Most of what I have learned thus far in this unit has reaffirmed my position that immigration is an integral aspect of American society. America is built on a nation of immigrants who have enriched the nation’s culture and added to its productive capacity. The vast amount of immigration in America versus other countries gives the U.S. a global economic advantage, with both high-skilled and low-skilled contributing to the economy. High-skilled workers bring innovative ideas and establish business connections from their home country and the U.S. Immigrant connections between countries may allow for increased investments and trade in the global market. Low-skill workers, tend to fill jobs that Americans will not fill, such as agricultural and menial labor. With America’s population concentrated in cities, filling these unwanted agricultural jobs may revitalize rural areas and fuel population growth. Something noteworthy that I learned through finding sources for the immigration research guide is that Baby Boomers, over the next 20 years, will retire en masse. As a result, immigrant labor will be essential for filling these jobs and boosting the economy. Throughout this unit, hearing the personal stories allowed me to combine factual, general information with the emotional aspect of immigration.
The personal stories immigration stories from this unit helped me understand the psychological impact of immigration, especially on children, which I had previously not considered much. In the 21st century, we have seen a number of immigrants coming not just for economic opportunity, but to escape the turmoil in their home countries. Seeking political asylum has more acute consequences on immigrants than economic push factors. Violence and political turmoil in many parts of Central America and the Middle East have forced people to come to America, seeking political asylum. In addition, the process of immigration has become more dangerous. In I Learn America, Brandon’s story of coming to Guatemala and crossing the dangerous Mexican-American border, particularly struck me. It helped me realize when these people come to America, they not only bring the psychological trauma from war and violence in their home country, but also from the journey itself. Dealing with such stress, in addition to coping with everyday life in this new country is surely a huge obstacle. In the Baltimore Sun’s articles on immigration, it is revealed that the teachers in Patterson Park often have a difficult time coping with the teenagers’ use of phones during school. Only after reading the article, I realized that phones are one of the few ways for the immigrant teens to maintain ties with their home country. It was especially sad to read that some students have to use their phones to check updates on the status of their village and to see if it has been bombed. Another aspect of the experience of immigrant youth that I found interesting, was the fact that the children must a new language while navigating through the difficulties of work, school, and family life. Although I believe that immigrants should not be required to learn English, a rise in non-English speakers in America may increase the education gap between U.S. citizens and immigrants. This would be a large factor contributing to less assimilation.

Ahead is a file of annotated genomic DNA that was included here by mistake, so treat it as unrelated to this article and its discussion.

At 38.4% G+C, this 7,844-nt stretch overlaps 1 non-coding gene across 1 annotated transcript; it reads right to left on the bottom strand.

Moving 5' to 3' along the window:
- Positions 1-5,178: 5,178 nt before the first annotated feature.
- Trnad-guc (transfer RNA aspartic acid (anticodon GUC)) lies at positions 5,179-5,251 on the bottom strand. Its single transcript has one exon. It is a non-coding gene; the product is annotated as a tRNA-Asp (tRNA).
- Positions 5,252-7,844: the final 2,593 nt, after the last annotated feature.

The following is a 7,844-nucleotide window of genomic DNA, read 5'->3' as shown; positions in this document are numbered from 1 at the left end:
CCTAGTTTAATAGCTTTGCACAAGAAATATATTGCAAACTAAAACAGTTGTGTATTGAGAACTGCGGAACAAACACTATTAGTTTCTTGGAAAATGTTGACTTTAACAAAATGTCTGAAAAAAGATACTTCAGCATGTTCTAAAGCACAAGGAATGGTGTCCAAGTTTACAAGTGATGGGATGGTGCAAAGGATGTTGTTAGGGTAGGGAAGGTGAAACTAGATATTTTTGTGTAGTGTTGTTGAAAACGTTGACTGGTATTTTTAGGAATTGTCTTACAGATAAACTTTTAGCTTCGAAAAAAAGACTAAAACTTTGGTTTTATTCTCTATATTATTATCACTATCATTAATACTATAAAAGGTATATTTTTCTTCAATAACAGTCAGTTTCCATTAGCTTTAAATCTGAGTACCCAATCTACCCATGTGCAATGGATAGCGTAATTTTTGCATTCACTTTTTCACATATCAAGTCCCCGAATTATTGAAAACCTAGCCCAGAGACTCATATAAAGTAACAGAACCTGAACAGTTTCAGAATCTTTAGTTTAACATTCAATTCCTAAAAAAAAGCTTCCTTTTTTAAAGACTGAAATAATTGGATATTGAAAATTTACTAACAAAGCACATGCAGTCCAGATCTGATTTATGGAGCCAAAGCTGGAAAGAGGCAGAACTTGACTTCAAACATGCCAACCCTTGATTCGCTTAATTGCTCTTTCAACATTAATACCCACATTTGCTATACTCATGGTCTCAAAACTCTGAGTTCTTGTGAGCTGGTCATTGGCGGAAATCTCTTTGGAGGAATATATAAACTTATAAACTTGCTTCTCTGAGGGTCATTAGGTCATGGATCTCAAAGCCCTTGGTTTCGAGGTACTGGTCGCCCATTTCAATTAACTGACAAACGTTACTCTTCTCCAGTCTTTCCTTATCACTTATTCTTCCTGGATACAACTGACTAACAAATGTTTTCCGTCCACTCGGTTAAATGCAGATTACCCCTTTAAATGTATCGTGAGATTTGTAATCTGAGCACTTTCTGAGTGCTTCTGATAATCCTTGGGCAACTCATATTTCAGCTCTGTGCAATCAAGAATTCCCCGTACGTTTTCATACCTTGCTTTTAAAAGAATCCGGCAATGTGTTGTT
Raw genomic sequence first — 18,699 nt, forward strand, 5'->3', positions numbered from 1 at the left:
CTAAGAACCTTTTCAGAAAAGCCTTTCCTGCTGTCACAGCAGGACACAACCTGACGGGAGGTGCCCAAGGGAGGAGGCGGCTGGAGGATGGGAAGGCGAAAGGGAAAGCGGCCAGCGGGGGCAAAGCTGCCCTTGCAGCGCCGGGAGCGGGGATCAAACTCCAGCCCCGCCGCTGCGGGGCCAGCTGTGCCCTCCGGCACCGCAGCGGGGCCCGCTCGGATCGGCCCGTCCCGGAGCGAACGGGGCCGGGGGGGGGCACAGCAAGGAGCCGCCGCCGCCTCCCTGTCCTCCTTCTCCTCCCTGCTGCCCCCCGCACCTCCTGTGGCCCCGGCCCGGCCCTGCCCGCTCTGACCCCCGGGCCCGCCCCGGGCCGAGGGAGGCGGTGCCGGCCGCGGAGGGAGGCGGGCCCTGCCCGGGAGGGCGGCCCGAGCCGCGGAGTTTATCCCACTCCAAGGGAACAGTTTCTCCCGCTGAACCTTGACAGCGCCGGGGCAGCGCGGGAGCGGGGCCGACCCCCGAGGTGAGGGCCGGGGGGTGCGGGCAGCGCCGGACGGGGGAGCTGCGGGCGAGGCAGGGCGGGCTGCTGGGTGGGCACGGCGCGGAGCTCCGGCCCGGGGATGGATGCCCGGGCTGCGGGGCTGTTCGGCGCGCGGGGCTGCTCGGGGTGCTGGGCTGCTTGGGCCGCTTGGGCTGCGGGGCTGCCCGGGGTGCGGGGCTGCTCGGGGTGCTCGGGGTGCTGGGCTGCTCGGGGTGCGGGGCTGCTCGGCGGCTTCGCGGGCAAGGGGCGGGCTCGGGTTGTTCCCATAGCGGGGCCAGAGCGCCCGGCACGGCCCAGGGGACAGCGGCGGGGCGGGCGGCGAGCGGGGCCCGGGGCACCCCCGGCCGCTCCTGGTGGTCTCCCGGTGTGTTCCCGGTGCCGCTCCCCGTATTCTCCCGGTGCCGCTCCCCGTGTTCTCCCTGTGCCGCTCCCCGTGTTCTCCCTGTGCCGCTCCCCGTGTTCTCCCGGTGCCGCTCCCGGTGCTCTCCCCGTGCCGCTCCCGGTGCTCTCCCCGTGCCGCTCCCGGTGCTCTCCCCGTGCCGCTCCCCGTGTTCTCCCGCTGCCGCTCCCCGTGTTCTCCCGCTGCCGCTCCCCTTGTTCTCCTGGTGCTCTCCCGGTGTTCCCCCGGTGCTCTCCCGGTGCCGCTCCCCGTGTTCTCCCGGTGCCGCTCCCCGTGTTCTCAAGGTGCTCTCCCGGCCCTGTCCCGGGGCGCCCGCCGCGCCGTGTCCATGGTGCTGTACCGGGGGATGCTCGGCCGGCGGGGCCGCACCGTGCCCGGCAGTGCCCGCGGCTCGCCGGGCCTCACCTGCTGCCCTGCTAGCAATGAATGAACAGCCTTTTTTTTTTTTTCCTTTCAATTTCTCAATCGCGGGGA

Perhaps the most impactful feature of the documentary, for me, was the insight into the characters’ experiences as not only immigrants but also as teenagers. Navigating life in a new country, while also facing the everyday obstacles of adolescence, is certainly challenging. There is also an apparent effect of immigration on each student’s evolving identity. The film shows that the students often struggle to bridge the gap between following the expectations of American culture and the culture of their homeland. Itrat, for example, is a devout Muslim whose father expects her to fulfill the traditional, domestic role of women in Pakistan. She also has an arranged marriage waiting for her in Pakistan. Simultaneously, however, she is seen embracing her American education and aspiring to attend college. With this conflict of interest, Itrat has to ultimately choose between two aspects of her identity–her familiar homeland and her new America.
This unit has also furthered my understanding of the relationship immigration and politics in America. More than 90 percent of Latinos under age 18 are U.S. citizens and will soon be able to participate in politics, with most presumably voting Democrat. In my opinion, so long as Republicans maintain their tough stance on immigration and border security, the majority of Latinos will vote Democrat. Finally, finding resources about deportation has extended my understanding of politics and immigration. People are often separated from their families in order to come to America. Even for those who are successfully able to bring or join their families, there is a constant fear of deportation for undocumented immigrants. Since undocumented immigrants, by definition, enjoy fewer rights than U.S. citizens, legal representation in order to obtain a pathway to citizenship and to decrease the likelihood of deportation is difficult to acquire. I’m worried that a right-wing Supreme Court will make legal representation even more challenging for undocumented immigrants.
The methods in which the content of this unit was introduced, with both personal and societal stories, has allowed me to extend my understanding of immigration in a more thoughtful and comprehensive manner.